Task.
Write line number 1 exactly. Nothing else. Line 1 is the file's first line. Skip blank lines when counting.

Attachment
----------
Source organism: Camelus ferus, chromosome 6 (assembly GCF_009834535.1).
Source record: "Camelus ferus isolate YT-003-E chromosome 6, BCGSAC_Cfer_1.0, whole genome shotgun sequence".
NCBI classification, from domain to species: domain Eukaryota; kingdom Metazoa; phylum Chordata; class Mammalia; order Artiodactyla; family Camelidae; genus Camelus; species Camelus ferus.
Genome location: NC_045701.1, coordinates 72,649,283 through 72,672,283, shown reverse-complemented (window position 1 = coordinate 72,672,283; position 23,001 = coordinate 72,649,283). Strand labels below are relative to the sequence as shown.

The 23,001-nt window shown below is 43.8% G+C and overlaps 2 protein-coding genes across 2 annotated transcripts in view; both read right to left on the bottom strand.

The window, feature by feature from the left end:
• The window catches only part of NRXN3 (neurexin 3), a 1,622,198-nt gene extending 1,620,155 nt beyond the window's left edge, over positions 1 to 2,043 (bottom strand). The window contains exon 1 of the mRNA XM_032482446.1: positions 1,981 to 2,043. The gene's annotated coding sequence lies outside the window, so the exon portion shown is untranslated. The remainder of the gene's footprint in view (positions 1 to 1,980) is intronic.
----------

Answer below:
Source organism: Camelus ferus, chromosome 6 (assembly GCF_009834535.1).